Aside from the initial cost of purchasing and installing the water softener. Some regular maintenance will be needed, most notably in regards to salt. Water softeners must be regularly filled with salt, or they will not be able to function properly to create soft water.
Use a Reverse Osmosis System:
An RO system filters hard water and removes minerals, leaving you with clean, low TDS water. This is the best option for your car wash business. Reverse osmosis systems can remove up to 99% of dissolved solids.
Reverse osmosis works by using a high pressure pump to increase the pressure on the hard water side of the machine. This forces each water molecule across a semi-permeable membrane, leaving almost all of dissolved solids behind.
The biggest disadvantage is the cost. Reverse osmosis systems can be quite expensive, both to purchase and maintain. They also require a fair amount of space, so if your car wash is limited on space, this may not be the best solution for you.
Are There Any Alternatives to a Water Softener?
Hard Water Detergents
If a water softener is not an option you can use detergents that are designed for use with hard water.
They contain solutions that help prevent the calcium and magnesium ions from binding to the detergent molecules. This results in less scum and fewer spots on dried vehicles.
While not a perfect solution, hard water detergents can be a good way to deal with hard water if soft water isn't an option.
Water conditioners work by changing the structure of the water molecules. It does this by passing the water over a specialized material known as template-assisted crystallization (TAC) media. This causes the hard water minerals to form "seed crystals".
This helps to minimize spots and scaling but does not remove the high concentrations of minerals.
The main disadvantage of using a water conditioner is that it does not remove the minerals from the water. You will still have hard water, and some of the problems that come with it.
While water conditioners are a good temporary solution, they are not a long-term fix for water softening.
Does Water Pressure Matter at a Car Wash?
Yes, water pressure is important for several reasons.
First, high pressure helps remove dirt and grime more effectively. It does this by breaking up the particles so they can be rinsed away more easily.
Secondly, less water pressure can lead to hard water spots. This is because the water is more likely to cling to the surface of the vehicle and dry, leaving behind magnesium or calcium deposits.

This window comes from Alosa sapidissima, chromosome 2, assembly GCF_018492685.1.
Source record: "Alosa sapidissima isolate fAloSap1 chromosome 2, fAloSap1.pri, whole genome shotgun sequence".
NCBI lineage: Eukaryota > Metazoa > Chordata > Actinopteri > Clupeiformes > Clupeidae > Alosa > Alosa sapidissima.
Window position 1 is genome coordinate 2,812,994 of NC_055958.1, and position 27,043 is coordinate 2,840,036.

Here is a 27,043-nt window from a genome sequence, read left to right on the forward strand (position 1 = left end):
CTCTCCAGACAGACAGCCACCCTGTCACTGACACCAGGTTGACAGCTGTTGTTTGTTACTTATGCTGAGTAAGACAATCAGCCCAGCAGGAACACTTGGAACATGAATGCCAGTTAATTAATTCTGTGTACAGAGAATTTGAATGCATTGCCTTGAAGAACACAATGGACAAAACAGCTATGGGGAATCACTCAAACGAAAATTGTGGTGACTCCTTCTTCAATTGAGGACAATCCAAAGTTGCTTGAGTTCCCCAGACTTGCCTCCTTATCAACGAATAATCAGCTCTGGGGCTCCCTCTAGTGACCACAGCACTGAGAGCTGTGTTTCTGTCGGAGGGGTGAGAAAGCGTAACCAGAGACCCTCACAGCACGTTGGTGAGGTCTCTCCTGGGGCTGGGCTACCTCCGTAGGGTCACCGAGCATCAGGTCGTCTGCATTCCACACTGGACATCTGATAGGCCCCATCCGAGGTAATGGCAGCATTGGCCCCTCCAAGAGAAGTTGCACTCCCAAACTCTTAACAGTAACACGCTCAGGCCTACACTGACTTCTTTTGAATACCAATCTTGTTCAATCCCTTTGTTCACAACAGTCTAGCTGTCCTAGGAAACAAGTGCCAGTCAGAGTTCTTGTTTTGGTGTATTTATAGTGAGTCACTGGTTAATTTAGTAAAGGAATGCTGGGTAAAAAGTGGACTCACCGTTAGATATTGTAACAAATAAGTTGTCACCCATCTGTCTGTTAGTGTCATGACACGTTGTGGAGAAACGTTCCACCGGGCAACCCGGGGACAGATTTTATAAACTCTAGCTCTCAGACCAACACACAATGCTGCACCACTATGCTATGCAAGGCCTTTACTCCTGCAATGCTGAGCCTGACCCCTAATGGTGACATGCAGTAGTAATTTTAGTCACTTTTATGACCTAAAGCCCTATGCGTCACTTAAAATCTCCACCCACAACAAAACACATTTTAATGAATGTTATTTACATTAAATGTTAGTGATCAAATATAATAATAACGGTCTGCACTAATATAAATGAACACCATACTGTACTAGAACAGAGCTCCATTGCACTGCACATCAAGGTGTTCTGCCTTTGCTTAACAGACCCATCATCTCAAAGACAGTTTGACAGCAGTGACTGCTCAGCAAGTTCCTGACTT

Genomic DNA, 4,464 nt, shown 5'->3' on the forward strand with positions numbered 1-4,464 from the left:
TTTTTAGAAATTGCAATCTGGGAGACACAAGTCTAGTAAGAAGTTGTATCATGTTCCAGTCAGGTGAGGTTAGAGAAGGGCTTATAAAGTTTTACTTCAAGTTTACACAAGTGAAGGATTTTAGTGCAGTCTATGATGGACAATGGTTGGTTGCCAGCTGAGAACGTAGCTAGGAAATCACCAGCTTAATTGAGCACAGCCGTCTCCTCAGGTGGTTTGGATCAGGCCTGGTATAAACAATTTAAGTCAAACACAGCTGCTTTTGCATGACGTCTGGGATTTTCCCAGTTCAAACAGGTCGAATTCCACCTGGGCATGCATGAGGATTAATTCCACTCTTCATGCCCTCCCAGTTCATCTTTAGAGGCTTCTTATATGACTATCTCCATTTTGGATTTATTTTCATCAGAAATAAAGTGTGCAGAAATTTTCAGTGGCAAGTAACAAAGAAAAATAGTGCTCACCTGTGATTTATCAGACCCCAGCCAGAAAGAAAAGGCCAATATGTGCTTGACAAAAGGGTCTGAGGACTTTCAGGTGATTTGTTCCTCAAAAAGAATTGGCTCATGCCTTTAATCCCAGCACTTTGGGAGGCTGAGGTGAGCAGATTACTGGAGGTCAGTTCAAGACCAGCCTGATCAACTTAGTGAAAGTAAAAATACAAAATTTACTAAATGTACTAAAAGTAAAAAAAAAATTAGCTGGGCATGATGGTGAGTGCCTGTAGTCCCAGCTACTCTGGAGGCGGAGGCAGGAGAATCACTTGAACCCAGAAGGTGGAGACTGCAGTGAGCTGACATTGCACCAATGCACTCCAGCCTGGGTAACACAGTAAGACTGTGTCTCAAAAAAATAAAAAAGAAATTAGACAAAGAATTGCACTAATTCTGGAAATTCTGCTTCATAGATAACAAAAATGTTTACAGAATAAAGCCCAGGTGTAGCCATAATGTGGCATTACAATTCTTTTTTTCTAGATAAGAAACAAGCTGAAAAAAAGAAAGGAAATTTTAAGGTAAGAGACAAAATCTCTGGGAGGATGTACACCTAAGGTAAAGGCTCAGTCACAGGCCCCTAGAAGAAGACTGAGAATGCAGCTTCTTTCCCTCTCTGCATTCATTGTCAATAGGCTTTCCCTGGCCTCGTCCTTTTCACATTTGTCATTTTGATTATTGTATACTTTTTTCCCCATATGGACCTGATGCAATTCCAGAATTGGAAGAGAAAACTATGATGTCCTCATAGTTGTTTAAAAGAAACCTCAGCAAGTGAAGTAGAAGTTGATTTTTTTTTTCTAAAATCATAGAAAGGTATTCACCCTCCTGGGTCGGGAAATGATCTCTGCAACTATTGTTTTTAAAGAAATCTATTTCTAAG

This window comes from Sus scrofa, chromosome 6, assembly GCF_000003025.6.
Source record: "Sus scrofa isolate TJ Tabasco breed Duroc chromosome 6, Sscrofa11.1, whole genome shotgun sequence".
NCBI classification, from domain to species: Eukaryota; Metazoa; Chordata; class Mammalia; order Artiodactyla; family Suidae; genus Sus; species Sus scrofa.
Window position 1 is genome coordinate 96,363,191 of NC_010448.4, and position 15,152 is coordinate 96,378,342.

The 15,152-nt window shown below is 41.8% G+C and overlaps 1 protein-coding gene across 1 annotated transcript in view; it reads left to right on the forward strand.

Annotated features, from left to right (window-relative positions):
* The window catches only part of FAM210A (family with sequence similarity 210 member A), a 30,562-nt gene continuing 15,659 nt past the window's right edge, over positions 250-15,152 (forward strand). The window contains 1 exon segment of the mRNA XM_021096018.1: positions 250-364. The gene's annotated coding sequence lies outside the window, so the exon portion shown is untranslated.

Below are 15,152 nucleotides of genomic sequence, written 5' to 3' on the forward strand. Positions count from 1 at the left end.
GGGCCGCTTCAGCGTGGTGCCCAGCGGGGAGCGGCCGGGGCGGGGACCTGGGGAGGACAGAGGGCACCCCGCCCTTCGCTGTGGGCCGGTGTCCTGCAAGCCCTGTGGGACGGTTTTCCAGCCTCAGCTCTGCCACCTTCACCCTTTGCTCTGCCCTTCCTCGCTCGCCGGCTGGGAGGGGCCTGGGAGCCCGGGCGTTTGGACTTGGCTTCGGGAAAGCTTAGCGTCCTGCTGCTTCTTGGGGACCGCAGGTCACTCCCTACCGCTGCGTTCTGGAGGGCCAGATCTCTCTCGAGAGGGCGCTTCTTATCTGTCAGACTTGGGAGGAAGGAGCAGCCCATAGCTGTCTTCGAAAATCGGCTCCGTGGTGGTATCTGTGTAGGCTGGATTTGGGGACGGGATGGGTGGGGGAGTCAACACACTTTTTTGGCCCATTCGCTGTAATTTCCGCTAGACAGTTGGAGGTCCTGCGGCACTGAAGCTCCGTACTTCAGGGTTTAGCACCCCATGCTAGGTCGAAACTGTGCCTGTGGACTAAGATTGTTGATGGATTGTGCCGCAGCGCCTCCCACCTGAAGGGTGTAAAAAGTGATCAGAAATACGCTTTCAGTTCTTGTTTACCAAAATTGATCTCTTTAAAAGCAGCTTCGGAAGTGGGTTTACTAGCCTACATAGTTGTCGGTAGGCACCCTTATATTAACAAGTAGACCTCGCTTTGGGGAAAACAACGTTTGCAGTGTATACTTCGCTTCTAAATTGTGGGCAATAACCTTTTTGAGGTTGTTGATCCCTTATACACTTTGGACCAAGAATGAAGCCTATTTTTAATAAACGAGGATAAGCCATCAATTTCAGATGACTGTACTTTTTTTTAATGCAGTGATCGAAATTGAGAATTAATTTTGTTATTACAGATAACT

If you are having trouble getting enough pressure at your car wash or start to notice problems, there are a few things you can try.
- Check for leaks in your system. A small leak can reduce water pressure significantly.
- Make sure all of your hose connections are secure. Loose hose connections can also cause a drop in pressure.
- If you have an older car wash, the pipes may be too small. This can be remedied by upgrading to larger pipes.
Choosing the Right Car Wash Supplier
If you suspect you have hard water the first step is to seek guidance to ensure your business starts on the right foot. We suggest getting in contact with a reputable partner like Turtle Wax Pro or Transchem.
Working with a company like us at Transchem gives you access to a team of experts that can offer guidance and support on choosing the best solution for your business.
We have been working with car washes for decades and take pride in helping washes succeed in any way we can!
This means choosing not only the right system to tackle your hard water, but choosing the right chemistry to match.
Hard water is a very common problem and as a result, we have the experience and expertise treating hard water to help you choose the best system for your business.
By taking these steps, you can protect your car wash from the damaging effects of hard water. Starting with the right water is the foundation to achieving the cleanest, direst and shiniest cars.
As always, if you have any questions regarding your water quality, do not hesitate to contact us!